Self-Efficacy as a Mediator Between Maternal Depression and Child Hospitalizations in Low-Income Urban Families
ABSTRACT The objective of this study is to examine the role of maternal self-efficacy as a potential mediator between maternal depression and child hospitalizations in low-income families. We analyzed data from 432 mother-child pairs who were part of the control-group for the Nurse-Family Partnership trial in Memphis, TN. Low-income urban, mostly minority women were interviewed 12 and 24 months after their first child's birth and their child's medical records were collected from birth to 24 months. We fit linear and ordered logistic regression models to test for mediation. We also tested non-linear relationships between the dependent variable (child hospitalization) and covariates (depressive symptoms and self-efficacy). Elevated depressive symptoms (OR: 1.70; 90% CI: 1.05, 2.74) and lower maternal self-efficacy (OR: 0.674; 90% CI: 0.469, 0.970) were each associated with increased child hospitalizations. When both maternal self-efficacy and depressive symptoms were included in a single model, the depressive symptoms coefficient decreased significantly (OR decreased by 0.13, P = 0.069), supporting the hypothesis that self-efficacy serves as a mediator. A non-linear, inverse-U shaped relationship between maternal self-efficacy and child hospitalizations was supported: lower compared to higher self-efficacy was associated with more child hospitalizations (P = 0.039), but very low self-efficacy was associated with fewer hospitalizations than low self-efficacy (P = 0.028). In this study, maternal self-efficacy appears to be a mediator between maternal depression and child hospitalizations. Further research is needed to determine if interventions specifically targeting self-efficacy in depressed mothers might decrease child hospitalizations.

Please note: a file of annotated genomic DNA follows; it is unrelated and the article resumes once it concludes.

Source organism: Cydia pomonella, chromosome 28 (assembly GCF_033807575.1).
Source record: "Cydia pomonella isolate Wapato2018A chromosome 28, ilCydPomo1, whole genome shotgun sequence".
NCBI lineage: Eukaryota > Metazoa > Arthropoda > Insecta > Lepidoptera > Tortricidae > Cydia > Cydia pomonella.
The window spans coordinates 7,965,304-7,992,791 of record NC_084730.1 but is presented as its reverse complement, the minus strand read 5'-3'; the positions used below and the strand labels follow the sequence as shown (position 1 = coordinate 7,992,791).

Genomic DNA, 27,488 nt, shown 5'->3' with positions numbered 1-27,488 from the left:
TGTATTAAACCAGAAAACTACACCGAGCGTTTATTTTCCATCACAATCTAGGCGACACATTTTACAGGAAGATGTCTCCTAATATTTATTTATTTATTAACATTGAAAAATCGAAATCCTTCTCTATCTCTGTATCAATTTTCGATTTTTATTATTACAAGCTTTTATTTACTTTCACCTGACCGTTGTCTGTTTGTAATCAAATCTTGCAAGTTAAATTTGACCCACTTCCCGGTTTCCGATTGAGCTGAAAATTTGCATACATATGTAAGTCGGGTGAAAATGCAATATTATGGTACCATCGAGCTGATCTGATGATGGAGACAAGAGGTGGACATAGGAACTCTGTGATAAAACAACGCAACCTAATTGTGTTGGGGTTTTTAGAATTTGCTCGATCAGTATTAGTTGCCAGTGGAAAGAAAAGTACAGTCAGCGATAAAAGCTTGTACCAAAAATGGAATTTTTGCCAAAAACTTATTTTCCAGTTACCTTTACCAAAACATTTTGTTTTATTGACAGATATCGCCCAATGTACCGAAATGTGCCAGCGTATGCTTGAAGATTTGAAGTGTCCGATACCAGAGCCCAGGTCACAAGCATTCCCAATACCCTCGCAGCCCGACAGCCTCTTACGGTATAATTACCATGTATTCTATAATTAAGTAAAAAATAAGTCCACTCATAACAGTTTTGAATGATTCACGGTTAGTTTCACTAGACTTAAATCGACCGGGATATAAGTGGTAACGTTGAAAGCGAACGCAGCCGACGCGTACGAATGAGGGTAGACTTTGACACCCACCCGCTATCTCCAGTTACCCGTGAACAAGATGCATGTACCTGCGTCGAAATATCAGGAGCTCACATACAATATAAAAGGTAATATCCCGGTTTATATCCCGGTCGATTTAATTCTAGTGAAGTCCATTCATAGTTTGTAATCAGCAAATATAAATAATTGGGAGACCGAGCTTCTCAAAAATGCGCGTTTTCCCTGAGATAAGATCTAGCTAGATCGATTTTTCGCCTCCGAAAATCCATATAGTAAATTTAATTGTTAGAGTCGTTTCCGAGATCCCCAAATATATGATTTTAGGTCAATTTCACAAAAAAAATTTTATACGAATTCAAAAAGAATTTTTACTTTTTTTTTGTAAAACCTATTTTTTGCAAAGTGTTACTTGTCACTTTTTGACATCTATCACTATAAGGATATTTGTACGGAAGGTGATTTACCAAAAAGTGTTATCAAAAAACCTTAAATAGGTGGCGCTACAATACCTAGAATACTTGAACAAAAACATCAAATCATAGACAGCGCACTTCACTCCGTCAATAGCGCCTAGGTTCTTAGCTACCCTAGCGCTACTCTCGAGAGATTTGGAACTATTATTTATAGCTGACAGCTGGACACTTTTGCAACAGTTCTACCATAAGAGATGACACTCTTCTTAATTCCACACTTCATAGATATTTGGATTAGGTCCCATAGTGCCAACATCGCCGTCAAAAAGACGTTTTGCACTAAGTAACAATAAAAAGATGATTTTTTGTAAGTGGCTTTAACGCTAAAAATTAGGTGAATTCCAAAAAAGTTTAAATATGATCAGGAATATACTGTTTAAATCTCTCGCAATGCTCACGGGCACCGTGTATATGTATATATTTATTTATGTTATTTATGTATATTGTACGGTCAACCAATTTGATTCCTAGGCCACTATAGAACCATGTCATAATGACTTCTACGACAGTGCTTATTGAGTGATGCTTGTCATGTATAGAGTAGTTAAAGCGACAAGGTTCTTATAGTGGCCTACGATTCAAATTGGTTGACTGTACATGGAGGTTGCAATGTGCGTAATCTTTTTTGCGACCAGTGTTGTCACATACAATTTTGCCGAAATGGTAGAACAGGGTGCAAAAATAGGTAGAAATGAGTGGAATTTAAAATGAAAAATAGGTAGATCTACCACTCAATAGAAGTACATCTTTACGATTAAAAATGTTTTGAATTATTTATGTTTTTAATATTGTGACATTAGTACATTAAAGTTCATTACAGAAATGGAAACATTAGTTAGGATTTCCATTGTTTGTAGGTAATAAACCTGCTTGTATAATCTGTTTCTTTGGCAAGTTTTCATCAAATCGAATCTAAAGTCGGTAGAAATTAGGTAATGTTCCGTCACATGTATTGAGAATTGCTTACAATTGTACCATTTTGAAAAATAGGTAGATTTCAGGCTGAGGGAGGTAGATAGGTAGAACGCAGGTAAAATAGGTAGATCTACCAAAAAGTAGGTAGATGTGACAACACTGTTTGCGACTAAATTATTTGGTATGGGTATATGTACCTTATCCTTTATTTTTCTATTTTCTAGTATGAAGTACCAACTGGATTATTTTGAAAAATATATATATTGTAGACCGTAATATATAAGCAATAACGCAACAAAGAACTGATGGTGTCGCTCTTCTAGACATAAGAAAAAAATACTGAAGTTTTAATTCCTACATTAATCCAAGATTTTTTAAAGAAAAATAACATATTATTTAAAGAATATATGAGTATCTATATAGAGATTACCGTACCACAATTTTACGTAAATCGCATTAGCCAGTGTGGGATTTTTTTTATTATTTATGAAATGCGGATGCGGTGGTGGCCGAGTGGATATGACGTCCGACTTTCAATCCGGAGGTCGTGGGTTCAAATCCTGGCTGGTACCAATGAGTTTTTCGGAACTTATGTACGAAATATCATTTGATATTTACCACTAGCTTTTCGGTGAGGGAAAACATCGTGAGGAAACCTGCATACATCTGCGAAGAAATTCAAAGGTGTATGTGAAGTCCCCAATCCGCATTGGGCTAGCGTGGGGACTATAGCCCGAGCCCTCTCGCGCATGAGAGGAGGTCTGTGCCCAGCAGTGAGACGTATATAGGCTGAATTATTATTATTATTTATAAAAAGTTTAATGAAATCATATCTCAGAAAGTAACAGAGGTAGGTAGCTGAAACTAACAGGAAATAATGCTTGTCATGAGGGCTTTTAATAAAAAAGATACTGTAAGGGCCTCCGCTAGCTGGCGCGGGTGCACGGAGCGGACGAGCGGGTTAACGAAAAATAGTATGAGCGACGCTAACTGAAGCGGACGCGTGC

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ABSTRACT: Maternal self-efficacy (MSE) has been shown to be important, yet little is known about how it develops over time and whether increasing knowledge about child development and parenting results in feeling more efficacious, especially for first-time mothers. Furthermore, research is lacking about whether increased maternal self-efficacy results in better child outcomes such as more receptive and expressive language. Using a randomized three-group design, this study explores whether educational books, embedded with information about typical child development and optimal parenting, increase MSE for women over the first year and a half of motherhood and whether these increases result in better language skills for children at 18 months of age. Hierarchical linear model analyses show that MSE starts high and remains high and that providing educational books further increases the development of MSE. Increases in MSE have a positive impact on children's language skills, as does providing books, irrespective of educational content. These findings support the importance of MSE and demonstrate an inexpensive way to increase MSE and improve child outcomes. Copyright © 2013 John Wiley & Sons, Ltd.Infant Mental Health Journal 07/2014; 23(4). DOI:10.1002/icd.1832 · 0.61 Impact Factor